I know seems too good to be true, but don't underestimate how fit a boxer has to be to withstand a few rounds in the ring. Sticking it out for a two minute round might not sound hard but believe me, it takes stamina as well as muscular and cardio endurance to do this, so if you want to make gains in all these areas, it makes sense to emulate a boxer's routine. The route to this type of fitness is not by spending more and more time pounding away on a treadmill but to use a variety of exercises which keep your heart rate at the right level. The best way to do this is by engaging the aerobic and anaerobic energy systems and guess what - boxing is a great way to do just that. But why does it matter which energy system you're using? Working within both systems will improve your fitness in many areas which can be overlooked when just exercising aerobically. Steady state exercises such as running, walking and swimming are generally performed by utilising the aerobic system, great for burning fat and cardio health. Boxing, due to rounds of intense maximum effort and active rest periods, requires more energy than the aerobic system alone can produce, therefore calling upon the anaerobic system. This is where you will build lean muscle, strength, speed and endurance. Boxing also helps with fat loss by delivering a huge calorie burn of roughly 350-500 calories per session (depending on workout intensity and body composition) and, much like a HIIT workout, has the additional benefit of boosting your metabolism to not only use energy to get you through the session but also carry on burning calories post training.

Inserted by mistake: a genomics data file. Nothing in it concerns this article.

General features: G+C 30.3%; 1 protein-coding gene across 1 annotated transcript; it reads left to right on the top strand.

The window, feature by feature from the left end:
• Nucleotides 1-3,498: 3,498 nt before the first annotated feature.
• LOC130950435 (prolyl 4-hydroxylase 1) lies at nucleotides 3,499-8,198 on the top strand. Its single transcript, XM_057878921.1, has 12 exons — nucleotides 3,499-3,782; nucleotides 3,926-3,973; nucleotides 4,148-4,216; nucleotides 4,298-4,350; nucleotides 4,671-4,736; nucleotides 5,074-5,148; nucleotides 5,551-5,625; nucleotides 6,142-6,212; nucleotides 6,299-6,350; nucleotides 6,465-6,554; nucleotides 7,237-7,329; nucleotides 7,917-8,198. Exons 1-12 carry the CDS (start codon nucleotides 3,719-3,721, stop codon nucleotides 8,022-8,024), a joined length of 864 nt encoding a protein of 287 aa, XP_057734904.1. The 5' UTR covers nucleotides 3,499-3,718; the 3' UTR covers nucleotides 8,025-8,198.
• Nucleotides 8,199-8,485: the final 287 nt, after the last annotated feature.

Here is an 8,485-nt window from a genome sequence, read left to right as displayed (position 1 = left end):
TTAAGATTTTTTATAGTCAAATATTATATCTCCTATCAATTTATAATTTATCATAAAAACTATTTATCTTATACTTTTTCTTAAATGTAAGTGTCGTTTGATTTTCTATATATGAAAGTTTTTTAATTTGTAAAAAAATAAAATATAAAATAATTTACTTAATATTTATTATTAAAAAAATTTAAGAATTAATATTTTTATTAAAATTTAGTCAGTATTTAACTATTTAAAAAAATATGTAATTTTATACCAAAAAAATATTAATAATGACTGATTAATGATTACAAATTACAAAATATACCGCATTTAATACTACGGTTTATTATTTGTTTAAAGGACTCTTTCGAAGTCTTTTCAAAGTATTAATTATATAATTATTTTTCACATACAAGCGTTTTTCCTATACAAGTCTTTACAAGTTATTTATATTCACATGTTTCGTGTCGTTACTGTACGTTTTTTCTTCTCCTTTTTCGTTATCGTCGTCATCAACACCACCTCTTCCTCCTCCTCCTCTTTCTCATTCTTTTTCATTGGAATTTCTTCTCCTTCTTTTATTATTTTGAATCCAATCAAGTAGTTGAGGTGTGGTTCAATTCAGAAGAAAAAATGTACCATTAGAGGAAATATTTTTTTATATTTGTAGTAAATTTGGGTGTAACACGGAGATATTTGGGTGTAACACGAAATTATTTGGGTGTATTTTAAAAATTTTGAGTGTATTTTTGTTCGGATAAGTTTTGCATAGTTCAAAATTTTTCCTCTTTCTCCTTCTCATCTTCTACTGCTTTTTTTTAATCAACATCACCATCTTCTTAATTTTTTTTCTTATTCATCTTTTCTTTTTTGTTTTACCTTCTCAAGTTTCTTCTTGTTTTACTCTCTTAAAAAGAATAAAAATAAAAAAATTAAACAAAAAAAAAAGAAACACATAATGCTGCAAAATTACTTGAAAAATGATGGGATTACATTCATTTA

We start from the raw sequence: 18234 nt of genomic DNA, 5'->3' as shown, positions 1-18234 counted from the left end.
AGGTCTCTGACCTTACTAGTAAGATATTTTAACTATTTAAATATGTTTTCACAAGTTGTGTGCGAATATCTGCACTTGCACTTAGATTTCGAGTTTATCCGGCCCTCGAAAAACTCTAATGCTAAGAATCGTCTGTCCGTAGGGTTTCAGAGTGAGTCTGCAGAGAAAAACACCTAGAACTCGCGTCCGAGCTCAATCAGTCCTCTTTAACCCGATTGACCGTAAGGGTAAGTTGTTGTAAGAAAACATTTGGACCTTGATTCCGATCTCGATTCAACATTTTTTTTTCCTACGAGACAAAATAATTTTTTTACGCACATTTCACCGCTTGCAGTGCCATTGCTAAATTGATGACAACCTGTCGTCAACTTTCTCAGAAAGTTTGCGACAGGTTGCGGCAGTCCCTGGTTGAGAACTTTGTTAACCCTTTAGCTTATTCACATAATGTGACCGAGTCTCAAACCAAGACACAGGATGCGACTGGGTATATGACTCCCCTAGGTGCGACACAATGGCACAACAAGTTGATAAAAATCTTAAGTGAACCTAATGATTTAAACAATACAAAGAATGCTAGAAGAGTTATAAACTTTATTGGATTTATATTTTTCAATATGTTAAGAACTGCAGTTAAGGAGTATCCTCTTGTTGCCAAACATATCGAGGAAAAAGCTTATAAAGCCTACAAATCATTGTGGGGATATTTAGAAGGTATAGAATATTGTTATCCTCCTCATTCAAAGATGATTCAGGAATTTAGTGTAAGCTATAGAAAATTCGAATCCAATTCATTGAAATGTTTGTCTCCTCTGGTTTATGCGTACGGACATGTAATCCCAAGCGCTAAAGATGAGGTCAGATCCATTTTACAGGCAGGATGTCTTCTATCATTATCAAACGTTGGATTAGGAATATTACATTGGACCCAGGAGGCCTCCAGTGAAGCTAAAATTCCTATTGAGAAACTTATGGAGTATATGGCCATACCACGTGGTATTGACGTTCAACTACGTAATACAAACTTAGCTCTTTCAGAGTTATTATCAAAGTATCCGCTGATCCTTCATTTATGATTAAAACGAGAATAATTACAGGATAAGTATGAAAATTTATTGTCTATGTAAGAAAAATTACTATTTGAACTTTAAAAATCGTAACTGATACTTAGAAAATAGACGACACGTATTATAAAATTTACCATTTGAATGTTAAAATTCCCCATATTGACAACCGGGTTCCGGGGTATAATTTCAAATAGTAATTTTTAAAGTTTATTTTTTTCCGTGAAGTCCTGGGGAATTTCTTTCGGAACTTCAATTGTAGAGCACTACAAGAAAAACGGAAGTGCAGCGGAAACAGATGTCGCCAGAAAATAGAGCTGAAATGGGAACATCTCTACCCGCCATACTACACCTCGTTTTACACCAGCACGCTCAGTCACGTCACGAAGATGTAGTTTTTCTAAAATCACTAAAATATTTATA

THINK FEATHERWEIGHT NOT HEAVYWEIGHT

If you are looking for toned arms and shoulders, shapley legs and a flatter tummy, boxing could be your new best friend. Featherweight boxers are typically lean and sculpted without looking bulky, which is down to the fast, repetitive action of punching a bag. The movements used in a boxing routine require multiple muscle groups to be activated and putting your body weight body behind each punch engages the core and leg muscles, giving you a full body workout. Boxing will help you gain lean muscle mass without giving you an overly muscular appearance - remember, a pound of muscle does not weigh more than a pound of fat, it just takes up less room, giving a you a leaner appearance.